Middleweight beltholder Peter Quillin could soon defend his WBO title against promotional stablemate Danny Jacobs.
10: Worst refereed boxing matches in last 10 years
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By Doug Fischer Showtime's Al Bernstein called referee Russell Mora's officiating in the Joseph Agbeko-Abner Mares fight the worst he's seen in years. Was it bad enough to make Doug Fischer's list of the worst referee jobs of the past decade?
Al Bernstein called Russell Mora’s botched officiating in the Joseph Agbeko-Abner Mares fight the “most disgraceful performance by a referee” that he had seen “in the last 15 years” even before the bout, which Mares won by controversial majority decision, was over.
The statement holds a lot of weight given the respected broadcaster’s many years in the sport.
Was Mora’s performance that bad?
Think about the most inept and biased calls you’ve seen in recent years before reading where Agbeko-Mares ranks in Doug Fischer’s list of the top 10 worst refereed fights of the past decade.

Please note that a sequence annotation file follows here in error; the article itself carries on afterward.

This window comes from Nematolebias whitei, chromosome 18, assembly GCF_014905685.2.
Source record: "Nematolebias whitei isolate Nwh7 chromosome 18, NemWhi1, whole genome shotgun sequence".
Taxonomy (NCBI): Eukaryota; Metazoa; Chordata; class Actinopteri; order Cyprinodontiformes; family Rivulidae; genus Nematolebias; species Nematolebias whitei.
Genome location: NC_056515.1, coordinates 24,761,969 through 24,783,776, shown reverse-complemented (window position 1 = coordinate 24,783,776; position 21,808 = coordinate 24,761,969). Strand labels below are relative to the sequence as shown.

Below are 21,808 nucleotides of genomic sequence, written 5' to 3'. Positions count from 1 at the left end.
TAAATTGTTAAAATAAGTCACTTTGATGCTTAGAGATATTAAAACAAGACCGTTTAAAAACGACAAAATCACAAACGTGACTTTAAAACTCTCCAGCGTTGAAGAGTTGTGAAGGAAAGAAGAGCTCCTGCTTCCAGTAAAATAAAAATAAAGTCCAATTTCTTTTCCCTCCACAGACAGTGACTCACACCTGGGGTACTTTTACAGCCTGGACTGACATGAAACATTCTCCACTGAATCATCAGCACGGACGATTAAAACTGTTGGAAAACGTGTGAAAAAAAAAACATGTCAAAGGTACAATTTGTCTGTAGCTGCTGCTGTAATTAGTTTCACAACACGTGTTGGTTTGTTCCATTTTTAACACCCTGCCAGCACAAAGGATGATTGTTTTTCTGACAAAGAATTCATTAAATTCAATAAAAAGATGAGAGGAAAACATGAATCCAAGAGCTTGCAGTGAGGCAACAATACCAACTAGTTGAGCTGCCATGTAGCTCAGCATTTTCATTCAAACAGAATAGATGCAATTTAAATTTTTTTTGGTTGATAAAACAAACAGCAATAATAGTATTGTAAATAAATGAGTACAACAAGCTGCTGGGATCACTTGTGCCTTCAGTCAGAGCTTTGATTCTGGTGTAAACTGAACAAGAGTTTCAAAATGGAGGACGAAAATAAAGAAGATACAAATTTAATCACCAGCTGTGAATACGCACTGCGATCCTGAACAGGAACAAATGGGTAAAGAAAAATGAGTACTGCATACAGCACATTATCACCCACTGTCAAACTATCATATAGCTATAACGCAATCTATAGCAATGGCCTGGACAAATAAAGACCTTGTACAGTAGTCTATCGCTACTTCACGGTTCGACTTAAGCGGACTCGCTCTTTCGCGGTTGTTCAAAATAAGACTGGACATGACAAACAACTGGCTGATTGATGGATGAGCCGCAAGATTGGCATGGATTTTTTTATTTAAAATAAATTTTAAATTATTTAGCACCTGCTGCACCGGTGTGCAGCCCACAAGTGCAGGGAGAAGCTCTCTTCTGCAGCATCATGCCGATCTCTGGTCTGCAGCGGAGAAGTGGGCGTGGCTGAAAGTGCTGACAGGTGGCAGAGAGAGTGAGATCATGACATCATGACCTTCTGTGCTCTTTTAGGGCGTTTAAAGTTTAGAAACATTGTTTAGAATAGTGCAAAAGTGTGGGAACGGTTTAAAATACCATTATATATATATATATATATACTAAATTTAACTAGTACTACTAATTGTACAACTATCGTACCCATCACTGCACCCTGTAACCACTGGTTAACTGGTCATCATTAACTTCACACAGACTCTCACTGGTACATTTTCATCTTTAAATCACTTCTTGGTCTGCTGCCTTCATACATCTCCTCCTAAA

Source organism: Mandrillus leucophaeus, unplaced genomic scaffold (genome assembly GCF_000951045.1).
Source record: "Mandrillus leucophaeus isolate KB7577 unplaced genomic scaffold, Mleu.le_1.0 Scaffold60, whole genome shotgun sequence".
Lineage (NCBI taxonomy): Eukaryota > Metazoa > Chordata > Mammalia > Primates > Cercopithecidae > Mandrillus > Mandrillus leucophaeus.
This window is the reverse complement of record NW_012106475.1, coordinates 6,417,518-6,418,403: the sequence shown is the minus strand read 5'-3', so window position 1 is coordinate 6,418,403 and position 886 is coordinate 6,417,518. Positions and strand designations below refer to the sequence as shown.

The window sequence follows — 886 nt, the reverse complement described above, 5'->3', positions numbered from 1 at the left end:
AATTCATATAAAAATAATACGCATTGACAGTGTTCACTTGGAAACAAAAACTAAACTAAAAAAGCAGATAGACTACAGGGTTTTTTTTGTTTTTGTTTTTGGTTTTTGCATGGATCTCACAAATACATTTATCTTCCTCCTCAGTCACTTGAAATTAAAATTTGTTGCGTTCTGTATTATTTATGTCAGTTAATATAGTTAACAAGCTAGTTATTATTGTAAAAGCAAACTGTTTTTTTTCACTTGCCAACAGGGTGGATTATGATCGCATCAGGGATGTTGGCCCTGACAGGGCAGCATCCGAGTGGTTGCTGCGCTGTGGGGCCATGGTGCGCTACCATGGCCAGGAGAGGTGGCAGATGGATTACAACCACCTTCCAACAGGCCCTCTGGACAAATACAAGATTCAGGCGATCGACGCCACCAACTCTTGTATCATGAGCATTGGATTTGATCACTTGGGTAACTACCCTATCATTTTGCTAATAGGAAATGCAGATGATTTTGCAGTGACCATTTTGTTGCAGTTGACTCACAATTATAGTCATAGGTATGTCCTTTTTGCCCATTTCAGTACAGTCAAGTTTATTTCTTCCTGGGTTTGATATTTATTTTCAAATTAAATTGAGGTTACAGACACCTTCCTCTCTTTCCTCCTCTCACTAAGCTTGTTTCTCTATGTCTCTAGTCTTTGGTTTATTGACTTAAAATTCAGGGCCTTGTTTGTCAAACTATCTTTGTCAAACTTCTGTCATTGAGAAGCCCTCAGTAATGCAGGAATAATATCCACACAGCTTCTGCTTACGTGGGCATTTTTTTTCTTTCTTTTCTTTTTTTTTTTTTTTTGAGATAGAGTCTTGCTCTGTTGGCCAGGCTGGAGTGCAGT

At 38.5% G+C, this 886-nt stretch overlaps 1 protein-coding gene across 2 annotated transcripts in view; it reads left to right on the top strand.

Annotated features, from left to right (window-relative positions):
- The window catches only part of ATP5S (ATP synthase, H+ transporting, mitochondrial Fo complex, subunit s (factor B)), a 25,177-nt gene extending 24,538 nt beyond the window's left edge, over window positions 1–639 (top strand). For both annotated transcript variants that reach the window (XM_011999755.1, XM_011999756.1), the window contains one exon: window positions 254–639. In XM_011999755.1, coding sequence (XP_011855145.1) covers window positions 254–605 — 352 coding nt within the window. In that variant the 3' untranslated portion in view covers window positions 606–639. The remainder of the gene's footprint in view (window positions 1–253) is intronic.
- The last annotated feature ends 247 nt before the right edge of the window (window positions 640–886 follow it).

Mark Johnson vs. Rafael Marquez I, Corpus Christi, Texas, 2001
The Texas referee marred what was an otherwise rousing 10-round bantamweight scrap that Johnson appeared to edge out. In fact, the former flyweight and 115-pound titleholder was originally announced the winner of the bout, but the official scorecard tallies were recounted and the veteran wound up losing a split decision to Marquez.
The judges, who ultimately scored the bout 96-91, 94-93, 93-94, were not kind to Johnson but they wouldn’t have been able take the fight from the D.C. native had Gonzalez not penalized him points for holding in the ninth and for holding and hitting in the 10th round. Johnson, who had outboxed Marquez in the first half of the bout, did repeatedly grab Marquez in a headlock whenever the boxer-puncher leaned in, but he was also freely exchanging with Marquez (and landing his share of clean punches) during the last two rounds.
It wasn’t excessive holding meant to stall the bout. The point deduction in the action-packed 10th round occurred when Johnson appeared to have the upper hand.
Gonzalez’s over-officious refereeing was a disservice to Johnson, who had won 40 consecutive bouts (after losing his pro debut by -- what else? -- a controversial decision) coming into the showdown with the future bantamweight titleholder.